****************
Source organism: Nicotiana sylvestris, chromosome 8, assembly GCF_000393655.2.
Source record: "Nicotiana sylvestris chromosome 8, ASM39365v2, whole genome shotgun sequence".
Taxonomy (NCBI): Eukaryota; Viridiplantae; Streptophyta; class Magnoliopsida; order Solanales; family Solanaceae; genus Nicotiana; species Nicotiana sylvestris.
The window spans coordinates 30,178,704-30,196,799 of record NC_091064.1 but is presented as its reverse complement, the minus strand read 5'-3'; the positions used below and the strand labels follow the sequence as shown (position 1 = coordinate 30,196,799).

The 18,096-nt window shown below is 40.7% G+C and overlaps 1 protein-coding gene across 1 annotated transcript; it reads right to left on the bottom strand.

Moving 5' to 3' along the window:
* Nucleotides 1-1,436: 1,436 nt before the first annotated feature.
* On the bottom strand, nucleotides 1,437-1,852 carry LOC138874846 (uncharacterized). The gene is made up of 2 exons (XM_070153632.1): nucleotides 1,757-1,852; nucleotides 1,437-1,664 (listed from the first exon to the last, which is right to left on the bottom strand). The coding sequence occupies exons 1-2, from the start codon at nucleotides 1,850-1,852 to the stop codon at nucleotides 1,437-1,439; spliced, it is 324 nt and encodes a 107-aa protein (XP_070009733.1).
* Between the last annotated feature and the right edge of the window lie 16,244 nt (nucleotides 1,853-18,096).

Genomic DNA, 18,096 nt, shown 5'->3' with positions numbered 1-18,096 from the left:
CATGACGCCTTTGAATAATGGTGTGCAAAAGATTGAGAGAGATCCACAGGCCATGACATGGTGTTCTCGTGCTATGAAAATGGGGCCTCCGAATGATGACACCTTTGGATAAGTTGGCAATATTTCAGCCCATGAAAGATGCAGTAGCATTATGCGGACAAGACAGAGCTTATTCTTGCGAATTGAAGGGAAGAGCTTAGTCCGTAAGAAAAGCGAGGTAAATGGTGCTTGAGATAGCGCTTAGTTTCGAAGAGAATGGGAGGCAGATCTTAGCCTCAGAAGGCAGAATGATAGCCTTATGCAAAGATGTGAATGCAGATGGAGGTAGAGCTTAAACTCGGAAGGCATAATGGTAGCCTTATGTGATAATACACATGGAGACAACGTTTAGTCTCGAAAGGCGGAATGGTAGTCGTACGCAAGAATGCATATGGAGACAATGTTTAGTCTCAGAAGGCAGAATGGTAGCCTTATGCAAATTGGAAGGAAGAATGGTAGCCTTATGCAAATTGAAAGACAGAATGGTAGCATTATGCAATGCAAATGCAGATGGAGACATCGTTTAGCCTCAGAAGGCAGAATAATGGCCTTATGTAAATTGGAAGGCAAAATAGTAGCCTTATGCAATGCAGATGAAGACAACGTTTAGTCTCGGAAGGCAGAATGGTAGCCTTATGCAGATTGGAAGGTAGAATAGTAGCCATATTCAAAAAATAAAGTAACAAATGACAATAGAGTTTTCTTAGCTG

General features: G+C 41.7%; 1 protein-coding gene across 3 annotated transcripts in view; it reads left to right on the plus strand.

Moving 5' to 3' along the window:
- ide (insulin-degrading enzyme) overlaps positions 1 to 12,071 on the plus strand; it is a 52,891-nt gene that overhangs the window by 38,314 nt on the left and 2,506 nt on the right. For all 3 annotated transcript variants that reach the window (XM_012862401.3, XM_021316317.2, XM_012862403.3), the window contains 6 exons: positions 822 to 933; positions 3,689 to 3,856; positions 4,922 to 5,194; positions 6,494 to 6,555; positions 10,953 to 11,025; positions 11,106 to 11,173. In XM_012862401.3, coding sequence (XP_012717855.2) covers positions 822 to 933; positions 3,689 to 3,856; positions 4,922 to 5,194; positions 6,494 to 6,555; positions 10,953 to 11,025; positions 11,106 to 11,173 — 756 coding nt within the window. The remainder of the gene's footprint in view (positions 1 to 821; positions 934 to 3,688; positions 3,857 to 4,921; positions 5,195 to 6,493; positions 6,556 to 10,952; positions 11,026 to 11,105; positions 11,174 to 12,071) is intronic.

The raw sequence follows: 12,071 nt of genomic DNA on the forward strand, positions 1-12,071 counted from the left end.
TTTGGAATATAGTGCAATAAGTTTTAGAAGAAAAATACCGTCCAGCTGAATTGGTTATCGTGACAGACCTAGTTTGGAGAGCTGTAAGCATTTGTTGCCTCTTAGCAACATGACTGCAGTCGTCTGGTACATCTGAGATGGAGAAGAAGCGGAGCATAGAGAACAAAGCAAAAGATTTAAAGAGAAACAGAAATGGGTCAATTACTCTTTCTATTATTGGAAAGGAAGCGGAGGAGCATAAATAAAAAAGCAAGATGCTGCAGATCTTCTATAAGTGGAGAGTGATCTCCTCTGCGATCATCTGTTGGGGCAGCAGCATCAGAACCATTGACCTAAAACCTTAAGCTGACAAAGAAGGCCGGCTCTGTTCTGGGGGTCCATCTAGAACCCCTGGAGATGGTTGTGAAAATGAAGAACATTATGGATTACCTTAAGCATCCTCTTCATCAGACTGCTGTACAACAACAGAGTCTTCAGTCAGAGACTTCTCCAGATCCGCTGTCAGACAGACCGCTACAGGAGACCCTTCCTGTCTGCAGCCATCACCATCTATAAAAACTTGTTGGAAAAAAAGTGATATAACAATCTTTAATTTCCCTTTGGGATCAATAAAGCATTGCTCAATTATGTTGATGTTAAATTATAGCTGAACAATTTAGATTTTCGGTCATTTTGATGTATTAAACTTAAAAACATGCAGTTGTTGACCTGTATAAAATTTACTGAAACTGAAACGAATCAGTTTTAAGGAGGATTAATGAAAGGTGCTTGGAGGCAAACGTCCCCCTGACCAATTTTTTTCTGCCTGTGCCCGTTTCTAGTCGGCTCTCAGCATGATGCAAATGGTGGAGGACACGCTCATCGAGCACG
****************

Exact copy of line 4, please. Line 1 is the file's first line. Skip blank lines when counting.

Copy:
The window spans coordinates 30,178,704-30,196,799 of record NC_091064.1 but is presented as its reverse complement, the minus strand read 5'-3'; the positions used below and the strand labels follow the sequence as shown (position 1 = coordinate 30,196,799).